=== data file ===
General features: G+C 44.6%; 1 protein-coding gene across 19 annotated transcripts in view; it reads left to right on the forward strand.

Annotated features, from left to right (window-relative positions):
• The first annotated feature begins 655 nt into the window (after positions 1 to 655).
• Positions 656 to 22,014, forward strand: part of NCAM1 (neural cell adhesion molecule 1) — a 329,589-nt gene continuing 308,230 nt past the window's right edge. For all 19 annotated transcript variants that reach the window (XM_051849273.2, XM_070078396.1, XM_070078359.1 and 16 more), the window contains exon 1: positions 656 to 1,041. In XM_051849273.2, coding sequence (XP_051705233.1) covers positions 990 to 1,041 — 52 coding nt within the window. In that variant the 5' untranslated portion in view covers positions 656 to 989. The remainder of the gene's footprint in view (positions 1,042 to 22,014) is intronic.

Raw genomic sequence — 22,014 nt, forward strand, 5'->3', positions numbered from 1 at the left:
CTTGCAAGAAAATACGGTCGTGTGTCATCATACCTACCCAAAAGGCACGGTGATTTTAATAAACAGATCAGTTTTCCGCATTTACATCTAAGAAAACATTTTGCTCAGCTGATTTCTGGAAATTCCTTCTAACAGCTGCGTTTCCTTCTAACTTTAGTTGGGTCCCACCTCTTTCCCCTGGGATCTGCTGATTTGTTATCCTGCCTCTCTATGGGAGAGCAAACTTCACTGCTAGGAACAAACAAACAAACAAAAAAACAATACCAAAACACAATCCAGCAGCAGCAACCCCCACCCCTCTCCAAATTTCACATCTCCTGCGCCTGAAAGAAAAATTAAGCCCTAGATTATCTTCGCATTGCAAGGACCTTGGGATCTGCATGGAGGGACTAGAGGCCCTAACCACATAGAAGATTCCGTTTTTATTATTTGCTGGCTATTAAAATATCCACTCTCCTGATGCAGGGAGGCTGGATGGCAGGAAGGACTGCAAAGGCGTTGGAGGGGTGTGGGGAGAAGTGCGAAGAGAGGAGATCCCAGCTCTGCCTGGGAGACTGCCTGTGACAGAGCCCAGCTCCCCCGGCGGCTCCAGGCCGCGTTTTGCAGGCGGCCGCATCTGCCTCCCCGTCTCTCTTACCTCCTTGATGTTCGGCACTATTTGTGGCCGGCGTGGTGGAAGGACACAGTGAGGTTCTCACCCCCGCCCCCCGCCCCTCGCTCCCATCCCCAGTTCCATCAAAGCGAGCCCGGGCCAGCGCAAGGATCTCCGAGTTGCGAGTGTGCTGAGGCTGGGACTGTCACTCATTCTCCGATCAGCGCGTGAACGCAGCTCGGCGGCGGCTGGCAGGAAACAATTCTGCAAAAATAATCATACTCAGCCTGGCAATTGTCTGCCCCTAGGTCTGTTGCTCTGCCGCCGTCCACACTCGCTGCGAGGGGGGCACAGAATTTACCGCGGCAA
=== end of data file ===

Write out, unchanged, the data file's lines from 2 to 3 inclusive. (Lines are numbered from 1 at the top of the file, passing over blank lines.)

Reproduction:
Annotated features, from left to right (window-relative positions):
• The first annotated feature begins 655 nt into the window (after positions 1 to 655).